George Gittoes/Australia/2006; R0
Madman, NZ$29.95 | Reviewed by David Levinson

“DON’T LET the palm trees confuse you,” one of the Lovett brothers warns about sunny Miami, though what he’s referring to isn’t exactly the city’s coke-and-disco patina. No: as Michael Mann’s po-faced update suggested, those first days of Tubbs and Crockett have passed, only to be replaced by something much more grim and ambiguous.

But even in sleazy digi-vision, Mann’s account of local drug skirmishing seems to fall short of dosing the day-to-day realities of those living in Miami’s Brown Sub (aka Brown’s Subdivision) – a square-planned lesion of state housing, plunged right in the heart of Liberty City. With just over 14,000 residents, the area subscribes to the familiar ghetto tale of a close community unwillingly shot through with violence, and among those who now, with confused pride, call its streets home are the three Lovett brothers, Elliot (22), Marcus (20) and Denzel (14) – freestyle rappers with a gift for turning glimpsed horror into bullet-runs of sound and fury.

Certainly, it’s the hope of transcending Brown Sub – both figuratively (via art) and literally (via a record deal) – which composes the just of George Gittoes’ documentary Rampage. But for all the man’s commitment to surveying Miami’s latest non-hotspot, the film didn’t in fact originate there; rather, it arose out of the gunsmoke of Gittoes’ previous effort, Soundtrack to War, a 2005 documentary which found the puffed-up Australian adrift in Iraq, getting up close and personal with US troops, after managing to bypass the military’s lockdown on media. In the end, Gittoes’ bullheaded ambition paid off: firstly, because it resulted in footage from the film being used in Fahrenheit 9/11; and secondly because it was while over in Baghdad that Gittoes first met Li’l E (aka Elliot Lovett): the wordstung trooper who ultimately led the way back to the rich stable of his family talent – and casual hell of his homelife.

Picking up on Elliot’s trail one year later, Gittoes’ mindset doesn’t seem to have ever left Bush’s warzone; indeed, Wikipedia describes him as a “war artist” – a tagline that could just as easily apply to his blustery, ADD rhetoric as it does the pet subject of his various paintings, drawings, photographs and videos. Which means if there’s any skeleton of a thesis to Rampage’s bloodbath, it’s that while most of the media’s focus is turned towards military activity abroard, small pocket-wars like that in Brown Sub continue to rage on – unnoticed and unassisted.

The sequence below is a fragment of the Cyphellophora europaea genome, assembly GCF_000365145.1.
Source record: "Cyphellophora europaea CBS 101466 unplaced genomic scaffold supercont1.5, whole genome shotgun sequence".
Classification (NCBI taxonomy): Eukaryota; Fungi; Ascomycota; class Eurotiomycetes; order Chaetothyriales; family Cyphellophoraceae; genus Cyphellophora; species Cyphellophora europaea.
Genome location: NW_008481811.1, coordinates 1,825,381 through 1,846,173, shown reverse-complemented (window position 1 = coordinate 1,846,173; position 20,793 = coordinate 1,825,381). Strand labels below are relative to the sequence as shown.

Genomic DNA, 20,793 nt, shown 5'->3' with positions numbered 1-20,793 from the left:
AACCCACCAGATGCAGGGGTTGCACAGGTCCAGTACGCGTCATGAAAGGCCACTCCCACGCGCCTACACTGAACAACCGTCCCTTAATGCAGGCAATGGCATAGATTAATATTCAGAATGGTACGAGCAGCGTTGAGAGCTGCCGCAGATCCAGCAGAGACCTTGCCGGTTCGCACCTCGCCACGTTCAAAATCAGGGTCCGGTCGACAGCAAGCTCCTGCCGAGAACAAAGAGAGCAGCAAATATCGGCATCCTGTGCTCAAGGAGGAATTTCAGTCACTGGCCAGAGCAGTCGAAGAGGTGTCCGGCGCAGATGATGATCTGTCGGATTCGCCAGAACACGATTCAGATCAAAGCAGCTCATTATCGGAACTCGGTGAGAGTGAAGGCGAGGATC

Instead of fleshing out a real argument though, Gittoes seems happy to settle on a totally noncommittal dialogue of fashion-spread imagery: young black men posed against stark skies and decrepit housing – shots of which are intercut with footage from the war in Iraq, in the hope that the two will somehow fuse into a parallel. In other words, it’s a safari-hunt for the new millenium, where, rather than try to familiarise the alien, ghetto culture is offered up in all its ‘savage’, uncut glory. But as a symbol of what? The bleary free-for-all of today’s global economy? Bourgeois nihilism channeled into a ‘legitimate’ stance of oppression?

Not that artists are exactly untouched sanctuaries – a fact which seems to evade Denzel once he’s seated in a New York highrise, trying to explain to record executives that he’s the (4ft. high) “voice of the streets”. Ultimately, Rampage’s first half – a freewheeling tour of Brown Sub’s trenches – may be Gittoes’ attempt to justify Denzel’s claim. But even after being granted such privileged access to the lives of the residents, Gittoes can’t seem to muster a sustainable portrait of their existence; foregoing any kind of critical distance, he simply wanders the streets like an aimless piper, as streams of kids break out into contending freestyles, having been activated by the sudden presence of the camera. If anything, their performances seem to speak only of hip-hop’s diluted economy, where every corner kid now has a token verse to sell about where he’s been and what he’s seen. On the flipside though, you could argue that ‘authenticity’ in the artform has always been a factor of marketing, which is why Denzel’s A-B progression from soulja to (aspired) superstar across the span of the documentary feels so rote and, in the end, unable to capture the messiness of rap celebrity. Unfortunately, Gittoes is so tied up in the novelty of being in the ‘hood that he can’t pull himself away in order to consider what’s really at stake. The only example of reflexiveness comes too late – after Marcus Lovett is gunned down at a party – where, speaking alone to the camera, Gittoes freely admits that it may have been him who inadvertantly caused the death, due to the attention he was showering on Marcus. But however self-serving the admission might seem, in a movie as riptorn and bent on rehabilitation as this one is, the moment poses a troubling question about the possible futility of coming to the aid of those in need.